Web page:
The love that we receive in the life, death, and resurrection of our savior Jesus unbinds us from every death that has its grip on us. Unties us from every death that keeps us locked in darkness. And sets us free. Free, so that you and I can do the same for other brothers and sisters in Christ.

I want to conclude with something that I don’t do very often. I want to offer a poem. This one written by poet Andrew King called Love That Has No Limits.

Lord, if you had been here
when the cancer became untreatable,
when the clot travelled the artery,

when the mudslide left the mountain,
when the airplane met the sea,

when the heart ceased its drumming
and the tired marcher rested
from its long parade,

Lord, if you had been here
in the hospital room,
the bedroom,
the shopping mall,
the street,

if you had been here
when it happened
in the evening,
in the morning,
in the afternoon,

if you had been here
when it was too soon,
when it was too quick,
when it was too late,
when it took too long,

Lord, if you had been here
for our brother,
the loved one
who passed beyond our reach

would death have won?

But you have been here.
Here by the bedside,
by the roadside,
by the graveside,
by our side
in the confining caves of grief.

You are here
where tears remain wet
on hurt faces.
You are here
where hearts remain
shrouded by pain
you feel with us,
and for us as well.

You were there at
the grave of Lazarus,
irretrievably lost to
his family and friends,
but not lost to you;
gone beyond
their loving reach
but not yours.

You were there
and the stone
was removed from the tomb.
You were there
with your shout
and the air
held its breath.
You were there
and burial cloths were unbound
and lost Lazarus
opened his eyes
to the sun.

And you are here, Lord,
in the hospital room,
in the bedroom,
the shopping mall,
the street.
You are here
drying tears on hurt faces,
setting free the bound ones
from the shrouds of death,
leading us out
of whatever caves are confining us
and reminding us
that in you
death will not triumph:

your love
that has no limits
has won.


About Bishop Craig Schweitzer

The Rev. Craig Schweitzer, of Bismarck, was elected as bishop of the Western North Dakota Synod on July 17, 2020, in the first-ever digital Synod Assembly. A historic event, Schweitzer is the first bishop in the Evangelical Lutheran Church in America (ELCA) to be elected in an online assembly. Bishop Craig Schweitzer began serving the Western North Dakota Synod-ELCA on September 1, 2020. He has always seen himself as an easy-going person who seeks to daily discover anew how God is present in his life and the world in which he lives and serves. Prior to service in the Office of Bishop of the Western North Dakota Synod, Bishop Craig served at Good Shepherd Lutheran Church in Bismarck, ND as Music and Worship Minister (lay staff from 2002-2010), Associate Pastor (2010-2014), and Senior Pastor (2014-2020). Beyond his service in the church, he has an eclectic background that is a diverse collection of musical, educational, and business experiences ranging from live concert production and promotion to recording studios and live performance to music education. Throughout all of his professional and personal experiences, the Apostle Paul’s words to the church in Rome have been a guiding light that has kept him grounded in whatever work God was calling him into – “Welcome one another, therefore, just as Christ has welcomed you, for the glory of God.” (Romans 15:7) Bishop Craig is a graduate of the University of Mary in Bismarck with a Bachelor of Science degree in Music Education and a Master of Science in Strategic Leadership. He also holds a certificate degree in Theological Education for Emerging Ministries (TEEM) from Pacific Lutheran Theological Seminary in Berkeley, CA. He was ordained as a Minister of Word and Sacrament on September 16, 2010. Outside of his life as Bishop, Bishop Craig enjoys reading, all music, a little golf, a cold beverage with friends, and intentional times of quiet. And, of course, spending time with his wife Wendy and their adult twin daughters Ilia and Taegan. View all posts by Bishop Craig Schweitzer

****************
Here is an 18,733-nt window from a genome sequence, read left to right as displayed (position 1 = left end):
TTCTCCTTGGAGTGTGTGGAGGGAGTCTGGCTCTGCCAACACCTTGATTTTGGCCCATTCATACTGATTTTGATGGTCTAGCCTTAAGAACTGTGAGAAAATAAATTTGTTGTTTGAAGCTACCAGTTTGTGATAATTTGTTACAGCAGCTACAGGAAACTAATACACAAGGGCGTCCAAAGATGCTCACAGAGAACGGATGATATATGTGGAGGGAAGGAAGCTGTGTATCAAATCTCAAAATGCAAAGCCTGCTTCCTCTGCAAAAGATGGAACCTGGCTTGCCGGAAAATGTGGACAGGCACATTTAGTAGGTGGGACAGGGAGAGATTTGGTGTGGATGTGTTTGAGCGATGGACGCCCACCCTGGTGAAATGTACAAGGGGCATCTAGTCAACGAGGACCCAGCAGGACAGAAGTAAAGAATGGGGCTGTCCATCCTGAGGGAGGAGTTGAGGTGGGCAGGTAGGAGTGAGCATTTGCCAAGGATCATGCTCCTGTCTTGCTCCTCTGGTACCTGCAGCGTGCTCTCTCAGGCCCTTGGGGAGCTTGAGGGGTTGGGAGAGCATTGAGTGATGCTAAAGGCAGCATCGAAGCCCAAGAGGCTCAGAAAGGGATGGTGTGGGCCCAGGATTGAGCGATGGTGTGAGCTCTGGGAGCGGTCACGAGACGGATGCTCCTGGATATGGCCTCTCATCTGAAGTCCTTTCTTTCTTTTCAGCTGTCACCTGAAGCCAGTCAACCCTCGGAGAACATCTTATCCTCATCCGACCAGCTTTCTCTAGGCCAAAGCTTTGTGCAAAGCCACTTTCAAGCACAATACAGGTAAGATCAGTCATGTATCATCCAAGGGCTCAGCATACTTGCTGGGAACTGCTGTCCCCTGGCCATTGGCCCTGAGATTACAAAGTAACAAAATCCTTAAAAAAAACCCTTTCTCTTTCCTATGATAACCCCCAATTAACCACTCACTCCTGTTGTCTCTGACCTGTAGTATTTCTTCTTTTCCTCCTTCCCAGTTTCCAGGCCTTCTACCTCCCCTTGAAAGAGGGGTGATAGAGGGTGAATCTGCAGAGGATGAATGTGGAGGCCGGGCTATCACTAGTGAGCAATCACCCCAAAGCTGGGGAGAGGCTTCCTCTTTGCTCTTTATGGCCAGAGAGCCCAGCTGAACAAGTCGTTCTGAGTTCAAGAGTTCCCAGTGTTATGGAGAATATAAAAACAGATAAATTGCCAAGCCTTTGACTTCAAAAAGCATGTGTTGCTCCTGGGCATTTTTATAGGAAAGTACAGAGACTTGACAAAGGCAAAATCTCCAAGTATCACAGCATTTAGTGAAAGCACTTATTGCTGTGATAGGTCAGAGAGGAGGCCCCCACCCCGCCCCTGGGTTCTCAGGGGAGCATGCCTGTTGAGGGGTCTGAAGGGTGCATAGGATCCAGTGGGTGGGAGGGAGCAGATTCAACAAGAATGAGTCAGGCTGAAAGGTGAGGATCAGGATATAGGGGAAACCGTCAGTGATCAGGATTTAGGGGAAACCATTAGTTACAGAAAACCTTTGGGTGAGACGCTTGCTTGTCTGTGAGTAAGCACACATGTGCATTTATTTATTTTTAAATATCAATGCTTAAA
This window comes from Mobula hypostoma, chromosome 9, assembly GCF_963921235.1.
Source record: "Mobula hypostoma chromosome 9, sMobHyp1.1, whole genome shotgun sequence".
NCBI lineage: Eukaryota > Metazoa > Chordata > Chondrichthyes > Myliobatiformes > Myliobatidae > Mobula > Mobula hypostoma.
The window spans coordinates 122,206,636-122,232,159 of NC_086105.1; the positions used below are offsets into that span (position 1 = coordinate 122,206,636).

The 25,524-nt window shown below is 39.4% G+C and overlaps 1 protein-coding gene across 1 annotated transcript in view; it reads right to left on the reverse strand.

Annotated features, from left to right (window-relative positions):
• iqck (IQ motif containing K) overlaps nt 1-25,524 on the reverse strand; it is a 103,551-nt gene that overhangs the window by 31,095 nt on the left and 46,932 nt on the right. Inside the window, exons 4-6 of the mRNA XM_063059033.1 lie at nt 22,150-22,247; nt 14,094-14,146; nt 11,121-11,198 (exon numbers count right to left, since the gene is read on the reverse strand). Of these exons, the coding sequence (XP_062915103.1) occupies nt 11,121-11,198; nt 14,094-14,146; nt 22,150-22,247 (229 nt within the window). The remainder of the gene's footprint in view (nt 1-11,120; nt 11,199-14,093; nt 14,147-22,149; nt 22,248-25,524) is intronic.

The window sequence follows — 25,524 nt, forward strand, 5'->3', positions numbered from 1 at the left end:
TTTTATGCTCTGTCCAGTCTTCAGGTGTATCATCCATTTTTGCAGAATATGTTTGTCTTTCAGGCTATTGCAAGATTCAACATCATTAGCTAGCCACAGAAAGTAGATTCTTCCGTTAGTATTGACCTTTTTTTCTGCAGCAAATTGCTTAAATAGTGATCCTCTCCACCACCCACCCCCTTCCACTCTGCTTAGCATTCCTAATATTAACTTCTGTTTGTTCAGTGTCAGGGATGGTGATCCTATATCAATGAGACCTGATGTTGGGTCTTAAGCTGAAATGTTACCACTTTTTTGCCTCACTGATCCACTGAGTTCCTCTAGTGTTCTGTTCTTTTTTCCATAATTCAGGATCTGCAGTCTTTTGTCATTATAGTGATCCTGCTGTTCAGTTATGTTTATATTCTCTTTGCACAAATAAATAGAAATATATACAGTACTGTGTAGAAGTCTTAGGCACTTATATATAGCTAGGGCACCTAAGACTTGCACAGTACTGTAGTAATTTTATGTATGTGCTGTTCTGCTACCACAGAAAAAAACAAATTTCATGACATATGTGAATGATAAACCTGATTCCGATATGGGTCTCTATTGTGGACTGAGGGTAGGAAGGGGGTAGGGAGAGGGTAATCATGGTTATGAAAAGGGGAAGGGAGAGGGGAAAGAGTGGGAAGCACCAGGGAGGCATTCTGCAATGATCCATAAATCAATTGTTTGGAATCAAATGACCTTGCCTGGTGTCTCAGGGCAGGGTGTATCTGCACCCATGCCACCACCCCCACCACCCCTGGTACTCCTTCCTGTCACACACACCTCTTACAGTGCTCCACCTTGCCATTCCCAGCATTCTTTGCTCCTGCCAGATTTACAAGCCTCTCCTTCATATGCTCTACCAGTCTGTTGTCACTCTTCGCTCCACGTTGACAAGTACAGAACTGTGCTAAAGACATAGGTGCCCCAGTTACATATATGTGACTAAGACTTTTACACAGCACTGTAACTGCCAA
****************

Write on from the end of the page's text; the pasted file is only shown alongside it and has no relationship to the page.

2 responses to ““Love That Unties” – 04.06.2014 Sermon

  • Andy King

    Pastor Craig, I want to thank you not only for sharing my poem in this sermon, but for sharing your excellent sermons with the world. I have enjoyed reading them and very much appreciate your blog. May God continue to bless you and your church.